The UK is a very important player in the EU

The UK is a very important player in the EU

This Thursday, the citizens of the United Kingdom are going to make a momentous decision, a decision which will affect both the UK and the rest of Europe for generations to come. Will the UK remain in or leave the EU? This is for the British voters to decide and I have the greatest respect for their right to do so, and for the British democracy. I would just like to make a few comments on the matter from the point of view of a Swedish MP, chairing the Committee of the Constitution of the Swedish Parliament.

As a Swedish parliamentarian, I sincerely hope that the UK voters will decide to remain in the European Union. When decisions are made in the EU Council, the UK is the country which Sweden most often agree with. If the UK were to leave the EU, Sweden would lose an important ally.

However, I understand that the British voters are not very concerned with the interests of Sweden in the EU. Instead, I would like to emphasize that the UK is a very important player in the EU and stress all the progress that the UK has already achieved in the EU – and why it is in the interest of all other member states as well as the UK itself that the UK remains a member. Let me give a few examples.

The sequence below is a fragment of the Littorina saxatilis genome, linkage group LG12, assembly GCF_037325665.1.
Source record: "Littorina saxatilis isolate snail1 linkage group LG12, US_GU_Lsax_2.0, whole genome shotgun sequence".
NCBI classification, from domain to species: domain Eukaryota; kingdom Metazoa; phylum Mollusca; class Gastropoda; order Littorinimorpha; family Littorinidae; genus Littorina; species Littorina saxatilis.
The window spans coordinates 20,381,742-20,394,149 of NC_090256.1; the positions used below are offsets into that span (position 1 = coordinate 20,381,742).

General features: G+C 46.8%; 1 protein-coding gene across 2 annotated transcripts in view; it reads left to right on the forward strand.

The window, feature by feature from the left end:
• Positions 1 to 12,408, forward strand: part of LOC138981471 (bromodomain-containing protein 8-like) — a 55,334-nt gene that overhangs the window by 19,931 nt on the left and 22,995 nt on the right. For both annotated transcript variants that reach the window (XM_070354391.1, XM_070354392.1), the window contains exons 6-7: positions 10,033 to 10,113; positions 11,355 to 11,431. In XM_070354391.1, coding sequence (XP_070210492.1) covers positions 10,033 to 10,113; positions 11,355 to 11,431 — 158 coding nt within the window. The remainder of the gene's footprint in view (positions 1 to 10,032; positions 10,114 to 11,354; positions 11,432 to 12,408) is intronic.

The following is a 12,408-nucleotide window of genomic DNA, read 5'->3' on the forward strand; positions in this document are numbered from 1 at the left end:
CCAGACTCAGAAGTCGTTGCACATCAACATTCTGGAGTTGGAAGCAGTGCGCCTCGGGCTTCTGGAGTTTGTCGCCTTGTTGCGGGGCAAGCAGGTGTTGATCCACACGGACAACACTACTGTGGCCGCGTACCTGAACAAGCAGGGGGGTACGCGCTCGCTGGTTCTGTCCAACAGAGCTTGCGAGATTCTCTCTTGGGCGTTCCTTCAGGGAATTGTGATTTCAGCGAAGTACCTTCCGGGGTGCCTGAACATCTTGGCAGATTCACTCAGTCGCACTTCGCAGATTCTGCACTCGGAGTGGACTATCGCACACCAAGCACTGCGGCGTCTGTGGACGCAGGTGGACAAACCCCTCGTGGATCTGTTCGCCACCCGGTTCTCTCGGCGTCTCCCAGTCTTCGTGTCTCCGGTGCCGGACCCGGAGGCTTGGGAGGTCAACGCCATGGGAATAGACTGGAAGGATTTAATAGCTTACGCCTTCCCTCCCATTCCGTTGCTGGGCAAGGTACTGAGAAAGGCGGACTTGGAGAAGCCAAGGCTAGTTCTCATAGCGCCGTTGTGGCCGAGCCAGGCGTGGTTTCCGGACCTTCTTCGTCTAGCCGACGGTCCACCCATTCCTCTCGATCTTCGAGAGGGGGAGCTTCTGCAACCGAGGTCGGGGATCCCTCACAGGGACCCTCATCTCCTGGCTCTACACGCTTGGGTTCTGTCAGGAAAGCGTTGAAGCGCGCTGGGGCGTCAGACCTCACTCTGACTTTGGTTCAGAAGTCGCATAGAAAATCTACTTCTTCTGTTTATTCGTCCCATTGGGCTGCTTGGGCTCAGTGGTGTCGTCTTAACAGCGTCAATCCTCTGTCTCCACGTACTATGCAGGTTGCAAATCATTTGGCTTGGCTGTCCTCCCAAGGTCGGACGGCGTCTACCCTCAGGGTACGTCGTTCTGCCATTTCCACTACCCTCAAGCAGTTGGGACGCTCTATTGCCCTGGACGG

I am – to put it a bit less formal – a great fan of Britain and fascinated by British history. Britain has a historic legacy, which underscores that it has been and still is one of the most important and influential countries in Europe and in the world. Last year the 700th anniversary of the Magna Charta was celebrated. The Magna Charta is one of the first examples of a document of a constitutional nature, which in a structured way deals with the issue of separation of powers and the rights of the citizens. It shows that the discussion on how to create a legitimate and just political system has very long traditions on the British Isles. It is not surprising, then, that the issue of democracy is one of the most important in this year’s referendum debate.

I therefore think that the UK is a very important member state when it comes to reforming the EU, because reform has to mean more democratic accountability and more focus on bridging the gap between the EU and the citizens. The UK is also crucial when it comes to influencing the day to day operations of the European Commission, in order to make it more efficient and reduce the number of initiatives it takes. The British passion for a more efficient and more focused EU in better touch with the will of the citizens is a major factor behind recent changes in the way the Commission operates, important steps towards an EU which deals with the key issues where European cooperation can really make a difference, rather than trying to regulate areas where no European rules are needed. This development must continue, but without the UK as a member I fear it would be much slower or even halted.